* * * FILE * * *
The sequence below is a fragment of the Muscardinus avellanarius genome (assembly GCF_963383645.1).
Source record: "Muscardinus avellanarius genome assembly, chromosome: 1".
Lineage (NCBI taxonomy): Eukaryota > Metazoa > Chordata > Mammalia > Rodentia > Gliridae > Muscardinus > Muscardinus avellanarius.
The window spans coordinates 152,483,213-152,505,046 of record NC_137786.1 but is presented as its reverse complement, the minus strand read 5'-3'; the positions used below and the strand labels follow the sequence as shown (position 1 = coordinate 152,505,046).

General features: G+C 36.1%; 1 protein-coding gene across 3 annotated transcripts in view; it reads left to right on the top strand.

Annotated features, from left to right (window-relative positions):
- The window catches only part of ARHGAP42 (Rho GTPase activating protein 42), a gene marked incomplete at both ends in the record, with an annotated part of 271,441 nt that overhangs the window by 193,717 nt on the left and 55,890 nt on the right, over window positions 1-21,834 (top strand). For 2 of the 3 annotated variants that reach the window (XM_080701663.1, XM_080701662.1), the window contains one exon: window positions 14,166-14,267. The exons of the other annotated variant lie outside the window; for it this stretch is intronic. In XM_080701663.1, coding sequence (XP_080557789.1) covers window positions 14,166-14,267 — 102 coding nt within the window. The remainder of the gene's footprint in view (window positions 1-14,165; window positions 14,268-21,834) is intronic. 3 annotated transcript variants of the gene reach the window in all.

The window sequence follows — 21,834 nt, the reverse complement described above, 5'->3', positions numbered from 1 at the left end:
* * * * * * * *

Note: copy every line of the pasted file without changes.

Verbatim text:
The sequence below is a fragment of the Muscardinus avellanarius genome (assembly GCF_963383645.1).
Source record: "Muscardinus avellanarius genome assembly, chromosome: 1".
Lineage (NCBI taxonomy): Eukaryota > Metazoa > Chordata > Mammalia > Rodentia > Gliridae > Muscardinus > Muscardinus avellanarius.
The window spans coordinates 152,483,213-152,505,046 of record NC_137786.1 but is presented as its reverse complement, the minus strand read 5'-3'; the positions used below and the strand labels follow the sequence as shown (position 1 = coordinate 152,505,046).

General features: G+C 36.1%; 1 protein-coding gene across 3 annotated transcripts in view; it reads left to right on the top strand.

Annotated features, from left to right (window-relative positions):
- The window catches only part of ARHGAP42 (Rho GTPase activating protein 42), a gene marked incomplete at both ends in the record, with an annotated part of 271,441 nt that overhangs the window by 193,717 nt on the left and 55,890 nt on the right, over window positions 1-21,834 (top strand). For 2 of the 3 annotated variants that reach the window (XM_080701663.1, XM_080701662.1), the window contains one exon: window positions 14,166-14,267. The exons of the other annotated variant lie outside the window; for it this stretch is intronic. In XM_080701663.1, coding sequence (XP_080557789.1) covers window positions 14,166-14,267 — 102 coding nt within the window. The remainder of the gene's footprint in view (window positions 1-14,165; window positions 14,268-21,834) is intronic. 3 annotated transcript variants of the gene reach the window in all.

The window sequence follows — 21,834 nt, the reverse complement described above, 5'->3', positions numbered from 1 at the left end: